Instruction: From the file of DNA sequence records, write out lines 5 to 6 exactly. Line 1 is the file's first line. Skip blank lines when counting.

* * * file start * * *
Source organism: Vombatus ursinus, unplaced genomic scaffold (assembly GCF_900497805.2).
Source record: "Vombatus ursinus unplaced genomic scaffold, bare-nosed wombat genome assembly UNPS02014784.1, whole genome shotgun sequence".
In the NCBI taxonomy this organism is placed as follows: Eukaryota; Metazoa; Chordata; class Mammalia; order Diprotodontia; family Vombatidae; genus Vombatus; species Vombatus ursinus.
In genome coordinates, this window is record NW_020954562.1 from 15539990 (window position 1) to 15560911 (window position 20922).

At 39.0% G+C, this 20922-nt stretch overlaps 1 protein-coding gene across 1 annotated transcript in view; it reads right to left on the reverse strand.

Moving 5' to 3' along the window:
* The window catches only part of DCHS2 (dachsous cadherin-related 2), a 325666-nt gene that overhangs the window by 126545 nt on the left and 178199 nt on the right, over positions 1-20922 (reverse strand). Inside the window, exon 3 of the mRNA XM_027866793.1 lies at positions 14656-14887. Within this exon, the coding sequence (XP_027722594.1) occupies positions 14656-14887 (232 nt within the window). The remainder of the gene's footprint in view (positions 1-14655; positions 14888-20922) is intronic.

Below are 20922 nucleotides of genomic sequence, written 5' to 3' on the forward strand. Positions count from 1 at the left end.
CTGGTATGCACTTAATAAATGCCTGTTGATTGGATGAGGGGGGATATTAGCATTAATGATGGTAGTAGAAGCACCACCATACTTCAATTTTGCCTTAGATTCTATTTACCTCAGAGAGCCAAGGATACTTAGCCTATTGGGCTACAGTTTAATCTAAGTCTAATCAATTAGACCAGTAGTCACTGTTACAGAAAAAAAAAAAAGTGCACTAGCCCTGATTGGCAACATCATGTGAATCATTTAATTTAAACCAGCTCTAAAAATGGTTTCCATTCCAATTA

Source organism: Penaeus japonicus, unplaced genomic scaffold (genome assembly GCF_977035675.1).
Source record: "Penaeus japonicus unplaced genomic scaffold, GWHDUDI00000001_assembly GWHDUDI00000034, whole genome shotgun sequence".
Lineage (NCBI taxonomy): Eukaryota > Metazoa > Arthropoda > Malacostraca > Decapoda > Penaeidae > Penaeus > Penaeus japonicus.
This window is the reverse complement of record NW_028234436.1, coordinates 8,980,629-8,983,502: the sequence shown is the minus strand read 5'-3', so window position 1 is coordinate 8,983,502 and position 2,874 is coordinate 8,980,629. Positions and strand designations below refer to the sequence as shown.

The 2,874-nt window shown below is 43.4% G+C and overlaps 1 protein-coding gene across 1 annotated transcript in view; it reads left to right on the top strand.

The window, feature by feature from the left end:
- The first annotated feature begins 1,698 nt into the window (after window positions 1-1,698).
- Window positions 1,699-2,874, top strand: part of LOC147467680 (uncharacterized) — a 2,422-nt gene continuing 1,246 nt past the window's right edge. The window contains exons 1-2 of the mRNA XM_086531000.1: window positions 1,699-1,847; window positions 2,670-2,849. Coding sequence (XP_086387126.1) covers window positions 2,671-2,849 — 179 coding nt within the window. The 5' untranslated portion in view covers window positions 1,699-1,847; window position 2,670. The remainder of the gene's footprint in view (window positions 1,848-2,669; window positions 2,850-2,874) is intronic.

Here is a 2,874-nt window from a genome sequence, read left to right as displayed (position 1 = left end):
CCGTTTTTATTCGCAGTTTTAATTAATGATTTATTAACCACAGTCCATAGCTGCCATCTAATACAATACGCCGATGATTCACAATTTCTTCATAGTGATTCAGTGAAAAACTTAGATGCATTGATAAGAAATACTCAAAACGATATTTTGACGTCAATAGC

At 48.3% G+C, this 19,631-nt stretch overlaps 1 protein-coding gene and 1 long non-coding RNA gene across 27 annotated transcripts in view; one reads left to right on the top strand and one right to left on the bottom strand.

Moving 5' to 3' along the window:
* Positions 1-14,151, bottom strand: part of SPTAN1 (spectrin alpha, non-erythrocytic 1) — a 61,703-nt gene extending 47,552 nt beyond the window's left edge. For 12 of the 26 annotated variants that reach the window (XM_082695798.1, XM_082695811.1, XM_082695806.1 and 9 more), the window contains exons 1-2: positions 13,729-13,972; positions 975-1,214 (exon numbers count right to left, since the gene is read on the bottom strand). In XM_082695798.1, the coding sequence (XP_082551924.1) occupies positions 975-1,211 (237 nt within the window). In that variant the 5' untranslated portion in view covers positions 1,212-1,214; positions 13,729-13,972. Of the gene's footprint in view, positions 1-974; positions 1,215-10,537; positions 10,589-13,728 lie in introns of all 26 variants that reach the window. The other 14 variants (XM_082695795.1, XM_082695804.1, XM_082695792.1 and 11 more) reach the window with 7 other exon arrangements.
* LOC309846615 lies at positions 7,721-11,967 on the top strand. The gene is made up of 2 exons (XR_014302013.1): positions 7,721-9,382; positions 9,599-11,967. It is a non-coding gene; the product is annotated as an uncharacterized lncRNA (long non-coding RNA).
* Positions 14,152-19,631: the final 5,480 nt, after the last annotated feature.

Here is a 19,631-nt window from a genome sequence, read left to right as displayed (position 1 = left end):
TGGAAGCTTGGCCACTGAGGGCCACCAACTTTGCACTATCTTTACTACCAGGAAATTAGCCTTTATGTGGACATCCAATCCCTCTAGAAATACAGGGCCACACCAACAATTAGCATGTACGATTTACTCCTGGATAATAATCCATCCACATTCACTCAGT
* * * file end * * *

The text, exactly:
At 39.0% G+C, this 20922-nt stretch overlaps 1 protein-coding gene across 1 annotated transcript in view; it reads right to left on the reverse strand.

Moving 5' to 3' along the window: